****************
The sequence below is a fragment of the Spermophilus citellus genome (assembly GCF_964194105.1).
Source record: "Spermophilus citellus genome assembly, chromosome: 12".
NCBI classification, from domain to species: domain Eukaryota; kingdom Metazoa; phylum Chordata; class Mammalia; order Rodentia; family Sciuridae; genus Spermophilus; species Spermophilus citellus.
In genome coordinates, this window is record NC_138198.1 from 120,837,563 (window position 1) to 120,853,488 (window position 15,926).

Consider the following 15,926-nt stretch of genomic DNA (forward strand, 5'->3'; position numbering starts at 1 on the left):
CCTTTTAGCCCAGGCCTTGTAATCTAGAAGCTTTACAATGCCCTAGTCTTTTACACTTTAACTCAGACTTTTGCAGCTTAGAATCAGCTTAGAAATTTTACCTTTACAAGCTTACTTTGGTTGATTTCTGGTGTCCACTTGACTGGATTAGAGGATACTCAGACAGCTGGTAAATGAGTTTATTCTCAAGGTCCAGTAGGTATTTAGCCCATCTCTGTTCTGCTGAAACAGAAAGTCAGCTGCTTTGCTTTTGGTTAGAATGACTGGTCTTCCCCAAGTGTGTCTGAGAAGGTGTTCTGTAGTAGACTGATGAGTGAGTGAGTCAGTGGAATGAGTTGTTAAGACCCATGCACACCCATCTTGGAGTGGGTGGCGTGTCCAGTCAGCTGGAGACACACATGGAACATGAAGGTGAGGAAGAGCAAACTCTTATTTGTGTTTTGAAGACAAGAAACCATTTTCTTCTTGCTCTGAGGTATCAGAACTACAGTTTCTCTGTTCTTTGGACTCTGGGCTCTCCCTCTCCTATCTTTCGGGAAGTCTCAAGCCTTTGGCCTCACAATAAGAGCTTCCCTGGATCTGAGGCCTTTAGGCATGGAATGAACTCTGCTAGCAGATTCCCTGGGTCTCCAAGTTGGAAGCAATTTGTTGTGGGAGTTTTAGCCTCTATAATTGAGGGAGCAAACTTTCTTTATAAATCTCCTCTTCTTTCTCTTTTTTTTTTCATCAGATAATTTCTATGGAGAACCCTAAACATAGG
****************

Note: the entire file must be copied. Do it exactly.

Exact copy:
The sequence below is a fragment of the Spermophilus citellus genome (assembly GCF_964194105.1).
Source record: "Spermophilus citellus genome assembly, chromosome: 12".
NCBI classification, from domain to species: domain Eukaryota; kingdom Metazoa; phylum Chordata; class Mammalia; order Rodentia; family Sciuridae; genus Spermophilus; species Spermophilus citellus.
In genome coordinates, this window is record NC_138198.1 from 120,837,563 (window position 1) to 120,853,488 (window position 15,926).

Consider the following 15,926-nt stretch of genomic DNA (forward strand, 5'->3'; position numbering starts at 1 on the left):
CCTTTTAGCCCAGGCCTTGTAATCTAGAAGCTTTACAATGCCCTAGTCTTTTACACTTTAACTCAGACTTTTGCAGCTTAGAATCAGCTTAGAAATTTTACCTTTACAAGCTTACTTTGGTTGATTTCTGGTGTCCACTTGACTGGATTAGAGGATACTCAGACAGCTGGTAAATGAGTTTATTCTCAAGGTCCAGTAGGTATTTAGCCCATCTCTGTTCTGCTGAAACAGAAAGTCAGCTGCTTTGCTTTTGGTTAGAATGACTGGTCTTCCCCAAGTGTGTCTGAGAAGGTGTTCTGTAGTAGACTGATGAGTGAGTGAGTCAGTGGAATGAGTTGTTAAGACCCATGCACACCCATCTTGGAGTGGGTGGCGTGTCCAGTCAGCTGGAGACACACATGGAACATGAAGGTGAGGAAGAGCAAACTCTTATTTGTGTTTTGAAGACAAGAAACCATTTTCTTCTTGCTCTGAGGTATCAGAACTACAGTTTCTCTGTTCTTTGGACTCTGGGCTCTCCCTCTCCTATCTTTCGGGAAGTCTCAAGCCTTTGGCCTCACAATAAGAGCTTCCCTGGATCTGAGGCCTTTAGGCATGGAATGAACTCTGCTAGCAGATTCCCTGGGTCTCCAAGTTGGAAGCAATTTGTTGTGGGAGTTTTAGCCTCTATAATTGAGGGAGCAAACTTTCTTTATAAATCTCCTCTTCTTTCTCTTTTTTTTTTCATCAGATAATTTCTATGGAGAACCCTAAACATAGG